Letters to the editor, Dec. 7-10, 2013
Vail’s Echo program rescues watershed initiate
The Summit Land Conservancy has been working since 2009 to protect the Weber River Watershed by preserving the farms and ranches that line the river as it runs through Eastern Summit County. The Weber provides 30% of the water to communities along the Wasatch front. As a blue ribbon fishery, the river provides an important recreational amenity that supports our tourist economy, and it is also a critical natural resource for wildlife like bald eagles and Bonneville Cutthroat trout.
Today the Weber is lined with a patchwork of small farms and ranches, but that may not always be the case. As development pressures mount, these small farms and ranches are subdivided into smaller private residences. This type of land use drives out wildlife, reduces angler access, and most critically, disrupts the natural systems that protect the water quality.
The Summit Land Conservancy preserves the Weber and its tributaries by bringing together a group of funding partners and generous landowners who are willing to conserve property. These projects are expensive, but extremely critical. This year, the Conservancy completed Phase 3 of its Weber River Watershed Initiative with the permanent preservation of 50 acres near Henefer in February and we were poised to complete Phase 4, but our funding sources were drying up.
Phase 4, the Dog Holler Organic Farm near Hoytsville, sits atop the springs that provide culinary water for 10 homes in the neighborhood. The property shelters ¼ mile of Cottonwood Creek and provides critical winter range for elk and deer. The Conservancy had secured funding from the federal government, state government, private foundations, businesses, and a number of generous individuals, but we still didn’t have enough. If we didn’t raise the last of the money by the end of this year, we’d lose significant matching funds. Enter Vail Resorts, and the Vail Echo grant program.
Thanks to a generous contribution from Canyons/Vail Resorts, the funding gap has been closed. This grant allows us to access over $200,000 from funding sources outside of Summit County to protect local landscapes and watersheds. The Summit Land Conservancy’s work to save the Weber River and its tributaries in Summit County will go on. Thanks to Canyons/Vail Resorts, and our other funding partners, the patchwork quilt of permanently protected open space has gotten a little bigger.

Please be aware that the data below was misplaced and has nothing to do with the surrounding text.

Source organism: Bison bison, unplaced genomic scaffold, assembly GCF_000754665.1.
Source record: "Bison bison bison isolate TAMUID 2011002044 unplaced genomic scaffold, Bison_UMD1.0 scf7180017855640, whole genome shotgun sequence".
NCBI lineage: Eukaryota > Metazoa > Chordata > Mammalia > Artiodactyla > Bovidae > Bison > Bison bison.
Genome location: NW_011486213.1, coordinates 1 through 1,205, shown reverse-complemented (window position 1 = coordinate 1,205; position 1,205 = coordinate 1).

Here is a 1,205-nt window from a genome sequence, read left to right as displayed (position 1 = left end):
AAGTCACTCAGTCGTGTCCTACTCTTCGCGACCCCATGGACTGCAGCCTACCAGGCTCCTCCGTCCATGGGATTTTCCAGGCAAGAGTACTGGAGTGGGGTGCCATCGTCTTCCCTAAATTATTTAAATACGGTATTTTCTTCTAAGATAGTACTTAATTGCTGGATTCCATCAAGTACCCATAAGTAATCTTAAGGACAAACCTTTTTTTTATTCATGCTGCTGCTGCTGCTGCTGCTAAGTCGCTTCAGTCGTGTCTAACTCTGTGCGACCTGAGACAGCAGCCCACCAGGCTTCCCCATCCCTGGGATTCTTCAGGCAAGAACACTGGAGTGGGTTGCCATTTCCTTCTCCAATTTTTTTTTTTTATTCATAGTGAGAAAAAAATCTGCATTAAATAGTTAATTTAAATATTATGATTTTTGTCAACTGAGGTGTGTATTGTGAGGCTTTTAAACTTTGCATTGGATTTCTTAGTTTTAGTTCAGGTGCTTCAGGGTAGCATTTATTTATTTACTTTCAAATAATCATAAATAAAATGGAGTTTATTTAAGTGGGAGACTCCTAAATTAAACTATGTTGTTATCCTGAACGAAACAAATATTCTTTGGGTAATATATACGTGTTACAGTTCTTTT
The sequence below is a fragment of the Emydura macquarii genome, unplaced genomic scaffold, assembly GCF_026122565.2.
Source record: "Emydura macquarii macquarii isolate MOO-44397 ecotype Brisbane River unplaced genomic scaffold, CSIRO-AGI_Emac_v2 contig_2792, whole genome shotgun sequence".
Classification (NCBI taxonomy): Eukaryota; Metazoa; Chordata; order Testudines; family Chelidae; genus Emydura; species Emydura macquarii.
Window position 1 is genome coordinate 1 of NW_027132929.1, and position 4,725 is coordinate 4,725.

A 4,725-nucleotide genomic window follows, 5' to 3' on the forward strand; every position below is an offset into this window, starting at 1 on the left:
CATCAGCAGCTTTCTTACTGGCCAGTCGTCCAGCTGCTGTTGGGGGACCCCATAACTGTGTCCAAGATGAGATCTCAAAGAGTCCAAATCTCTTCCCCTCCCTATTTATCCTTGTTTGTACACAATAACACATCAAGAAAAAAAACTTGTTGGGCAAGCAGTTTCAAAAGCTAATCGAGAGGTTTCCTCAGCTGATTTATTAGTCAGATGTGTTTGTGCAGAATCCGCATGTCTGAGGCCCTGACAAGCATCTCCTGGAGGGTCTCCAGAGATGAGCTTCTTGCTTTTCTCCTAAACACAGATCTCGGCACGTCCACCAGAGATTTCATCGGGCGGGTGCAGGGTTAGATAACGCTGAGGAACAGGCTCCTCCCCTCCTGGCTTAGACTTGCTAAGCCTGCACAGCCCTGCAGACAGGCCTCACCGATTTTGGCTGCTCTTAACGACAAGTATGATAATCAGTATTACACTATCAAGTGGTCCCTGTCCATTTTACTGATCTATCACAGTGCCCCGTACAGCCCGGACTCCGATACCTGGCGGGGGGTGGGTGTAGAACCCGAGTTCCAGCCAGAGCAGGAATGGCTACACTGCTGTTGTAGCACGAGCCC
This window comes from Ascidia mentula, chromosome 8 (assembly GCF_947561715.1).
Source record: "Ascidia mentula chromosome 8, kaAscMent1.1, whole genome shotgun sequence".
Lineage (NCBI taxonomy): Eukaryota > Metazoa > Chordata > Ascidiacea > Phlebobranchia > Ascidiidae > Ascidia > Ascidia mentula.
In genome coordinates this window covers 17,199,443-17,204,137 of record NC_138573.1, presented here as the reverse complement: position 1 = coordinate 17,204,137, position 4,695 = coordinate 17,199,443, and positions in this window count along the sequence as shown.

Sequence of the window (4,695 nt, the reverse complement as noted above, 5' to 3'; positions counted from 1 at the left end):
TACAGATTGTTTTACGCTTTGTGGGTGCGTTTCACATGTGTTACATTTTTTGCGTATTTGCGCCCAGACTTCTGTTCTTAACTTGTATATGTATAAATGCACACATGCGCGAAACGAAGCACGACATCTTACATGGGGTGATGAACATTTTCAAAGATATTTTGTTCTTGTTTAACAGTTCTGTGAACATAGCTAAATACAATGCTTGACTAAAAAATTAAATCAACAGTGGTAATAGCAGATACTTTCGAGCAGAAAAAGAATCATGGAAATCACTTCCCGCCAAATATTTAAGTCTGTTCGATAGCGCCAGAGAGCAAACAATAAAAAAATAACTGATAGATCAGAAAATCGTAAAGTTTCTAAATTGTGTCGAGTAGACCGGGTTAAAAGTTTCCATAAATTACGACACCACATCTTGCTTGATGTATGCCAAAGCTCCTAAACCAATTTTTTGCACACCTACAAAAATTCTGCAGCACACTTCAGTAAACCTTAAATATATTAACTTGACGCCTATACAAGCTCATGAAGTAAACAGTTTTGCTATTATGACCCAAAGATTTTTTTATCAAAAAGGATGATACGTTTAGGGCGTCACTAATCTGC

Executive Director, Summit Land Conservancy
Bus drivers need to tighten up standards
Another winter is arriving and once again I am seeing our bus system running at a low standard. Even though we have ample room in the bus stops the drivers see fit to stop in the middle of the street to drop riders off. This is a problem for many reasons. First, after talking to the Park City Police I found that it’s illegal to stop in the roadway and obstruct traffic. Secondly it is lazy and inconsiderate to our guests and other drivers. People come from all over the world to vacation here and deserve a classier experience than being let off in the middle of the street and have to negotiate an icy walk through the gutter to get to the sidewalk.
Most importantly it is dangerous. Given enough room a car can pass on the right causing obvious problems. Also, I watched in fear as a family with small children tried to get on the bus at the Town Bridge. The parents had their hands full with ski equipment and the small children had to crawl onto the bus on their bellies. This was in the rear door where the bus driver couldn’t see them and he started to close the door on the last child. The parents must have been horrified. This should not happen.
Buses in other resort areas can pull to the curb and years ago our bus drivers would do it too. I would suspect this is a result of incompetent management. The people in charge do not observe their drivers or hold them to a competent standard. I have had discussions with the bus management and can see my efforts have fallen on deaf ears. I feel new management will be necessary or the existing management step up and start doing their job. We are competing with other first-class resorts for business and should show a better, classier side to our guests. With the arrival of Vail we now have three world-class resorts here and to show anything less than our best side is unacceptable. Now is the time they are hiring and training new drivers for the winter. Make sure the new ones do a good job and get rid of the ones that won’t.
Support Local Journalism
Support Local Journalism
Readers around Park City and Summit County make the Park Record's work possible. Your financial contribution supports our efforts to deliver quality, locally relevant journalism.
Now more than ever, your support is critical to help us keep our community informed about the evolving coronavirus pandemic and the impact it is having locally. Every contribution, however large or small, will make a difference.
Each donation will be used exclusively for the development and creation of increased news coverage.
Start a dialogue, stay on topic and be civil.
If you don't follow the rules, your comment may be deleted.
User Legend: Moderator Trusted User
Park City resident Tom Horton writes that we shouldn’t count on the Sundance Film Festival building its headquarters in the city’s planned arts and culture district.